Chapter 56: 4-7
Laws Pertaining to Blessing Errors
4. Should a person erroneously recite the blessing shehakol for food - any
food, even bread or wine - he has fulfilled his obligation. (See Chapter
50, Law 2.)
5. At the outset, a person should be careful to have the proper intention
when reciting a blessing (as stated in Chapter 50, Law 3). Nevertheless, if
a person erroneously had the wrong intention when he began the blessing,
but concluded it with the proper intention, his initial misconception does
not necessitate a repetition of the blessing, for example, a person took a
cup, thinking that it was wine, and began reciting the blessing with the
intent that it was wine. However, before saying borey pri hagofen, he
realized that it was beer or water, and concluded the blessing shehakol
nih'yoh bid'voro. He need not recite another blessing.
Surely, the converse applies. If a person thought erroneously that a cup
contained water or beer and began reciting the blessing with that
intention, and then realized that it contained wine, he has fulfilled his
obligation, since even if he had concluded according to his original
intention, he would have fulfilled his obligation.
6. A person who concludes the entire blessing in error and realizes and
corrects his mistake immediately after concluding it, [i.e., in the time it
takes to say, Sholom alecho, Rebbe,] has fulfilled his obligation. For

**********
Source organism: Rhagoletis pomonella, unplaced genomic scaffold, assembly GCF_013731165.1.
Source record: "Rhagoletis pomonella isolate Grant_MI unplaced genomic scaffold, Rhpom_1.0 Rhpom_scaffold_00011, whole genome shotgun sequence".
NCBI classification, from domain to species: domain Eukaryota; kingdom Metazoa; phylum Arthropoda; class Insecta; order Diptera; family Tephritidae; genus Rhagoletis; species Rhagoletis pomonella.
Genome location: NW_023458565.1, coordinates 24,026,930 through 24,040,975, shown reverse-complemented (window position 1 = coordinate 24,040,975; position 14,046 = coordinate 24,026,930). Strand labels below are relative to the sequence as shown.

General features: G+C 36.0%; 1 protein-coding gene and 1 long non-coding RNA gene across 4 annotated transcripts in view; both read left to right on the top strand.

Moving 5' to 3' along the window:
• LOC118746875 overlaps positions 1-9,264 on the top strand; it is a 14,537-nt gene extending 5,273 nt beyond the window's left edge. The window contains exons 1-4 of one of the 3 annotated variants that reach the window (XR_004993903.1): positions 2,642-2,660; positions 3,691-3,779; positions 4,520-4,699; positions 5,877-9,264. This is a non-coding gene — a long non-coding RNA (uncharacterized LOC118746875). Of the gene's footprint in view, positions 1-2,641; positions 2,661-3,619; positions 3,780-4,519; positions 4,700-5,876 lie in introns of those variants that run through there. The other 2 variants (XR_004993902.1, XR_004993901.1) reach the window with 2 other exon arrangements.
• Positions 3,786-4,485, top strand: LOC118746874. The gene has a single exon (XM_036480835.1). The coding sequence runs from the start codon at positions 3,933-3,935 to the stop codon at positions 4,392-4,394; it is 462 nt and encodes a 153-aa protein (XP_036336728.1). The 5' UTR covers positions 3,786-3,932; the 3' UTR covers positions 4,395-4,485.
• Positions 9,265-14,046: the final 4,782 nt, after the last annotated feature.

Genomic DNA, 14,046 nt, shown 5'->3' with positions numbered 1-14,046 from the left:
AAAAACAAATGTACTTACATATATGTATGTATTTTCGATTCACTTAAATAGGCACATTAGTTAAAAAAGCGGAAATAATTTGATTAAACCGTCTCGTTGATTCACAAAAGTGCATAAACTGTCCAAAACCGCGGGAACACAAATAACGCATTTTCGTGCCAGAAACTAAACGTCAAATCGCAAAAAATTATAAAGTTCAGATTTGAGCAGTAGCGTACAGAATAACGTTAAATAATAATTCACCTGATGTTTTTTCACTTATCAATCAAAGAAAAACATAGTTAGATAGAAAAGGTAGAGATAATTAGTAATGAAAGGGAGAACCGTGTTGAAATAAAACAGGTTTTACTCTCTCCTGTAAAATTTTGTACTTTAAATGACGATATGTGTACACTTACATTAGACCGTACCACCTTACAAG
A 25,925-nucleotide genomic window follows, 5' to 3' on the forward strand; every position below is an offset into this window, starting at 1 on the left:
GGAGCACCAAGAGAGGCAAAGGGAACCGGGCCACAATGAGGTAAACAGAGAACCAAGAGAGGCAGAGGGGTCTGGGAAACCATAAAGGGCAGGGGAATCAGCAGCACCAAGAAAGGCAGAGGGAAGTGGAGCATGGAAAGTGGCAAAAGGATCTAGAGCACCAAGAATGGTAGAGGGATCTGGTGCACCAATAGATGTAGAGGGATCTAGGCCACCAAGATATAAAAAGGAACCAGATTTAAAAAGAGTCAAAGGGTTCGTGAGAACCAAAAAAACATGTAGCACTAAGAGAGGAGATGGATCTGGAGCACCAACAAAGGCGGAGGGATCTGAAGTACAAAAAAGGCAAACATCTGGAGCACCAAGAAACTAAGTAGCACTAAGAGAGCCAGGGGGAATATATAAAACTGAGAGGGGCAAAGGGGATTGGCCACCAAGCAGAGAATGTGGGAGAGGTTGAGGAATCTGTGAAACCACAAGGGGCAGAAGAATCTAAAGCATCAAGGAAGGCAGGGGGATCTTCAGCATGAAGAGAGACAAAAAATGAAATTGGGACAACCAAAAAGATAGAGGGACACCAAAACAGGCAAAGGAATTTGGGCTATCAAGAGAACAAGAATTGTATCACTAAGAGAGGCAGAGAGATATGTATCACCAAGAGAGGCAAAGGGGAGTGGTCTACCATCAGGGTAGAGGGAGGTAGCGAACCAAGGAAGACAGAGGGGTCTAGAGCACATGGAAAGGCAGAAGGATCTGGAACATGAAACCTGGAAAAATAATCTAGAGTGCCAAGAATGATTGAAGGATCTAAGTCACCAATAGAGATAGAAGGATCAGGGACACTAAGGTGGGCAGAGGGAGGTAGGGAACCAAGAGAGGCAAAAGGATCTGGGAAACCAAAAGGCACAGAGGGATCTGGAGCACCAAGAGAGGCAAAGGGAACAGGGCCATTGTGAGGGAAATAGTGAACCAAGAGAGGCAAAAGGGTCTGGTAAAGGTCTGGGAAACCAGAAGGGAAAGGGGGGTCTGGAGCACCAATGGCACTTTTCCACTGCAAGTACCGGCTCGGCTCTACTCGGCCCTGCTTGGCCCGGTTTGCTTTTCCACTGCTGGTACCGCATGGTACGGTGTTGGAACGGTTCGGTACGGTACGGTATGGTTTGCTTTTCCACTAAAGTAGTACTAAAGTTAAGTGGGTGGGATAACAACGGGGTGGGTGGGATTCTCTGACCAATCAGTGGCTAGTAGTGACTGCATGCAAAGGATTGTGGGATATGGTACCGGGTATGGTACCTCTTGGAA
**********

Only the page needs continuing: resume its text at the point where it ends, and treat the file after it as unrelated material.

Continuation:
example, a person took a cup containing water or beer under the impression
that it contained wine, and recited the blessing borey pri hagofen.
Immediately, he realized that it was water or beer and corrected himself,
saying shehakol nih'yoh bid'voro, i.e., he said borey pri hagofen, shehakol
nih'yoh bid'voro. [He need not recite a second blessing.]
7. If a person did not realize his error immediately, he must recite the
blessing shehakol again, if he desires to drink this cup. Should he desire
to drink other wine, he should take the wine and drink it immediately
without reciting a second blessing, as long as he has not made any
interruption by speaking. (See Chapter 50,Law 5 and 6.)
Even if he drank from the cup from the cup [over which he made the first
blessing] and only through drinking realized that it was water or beer,
that drinking is not considered an interruption after the fact.
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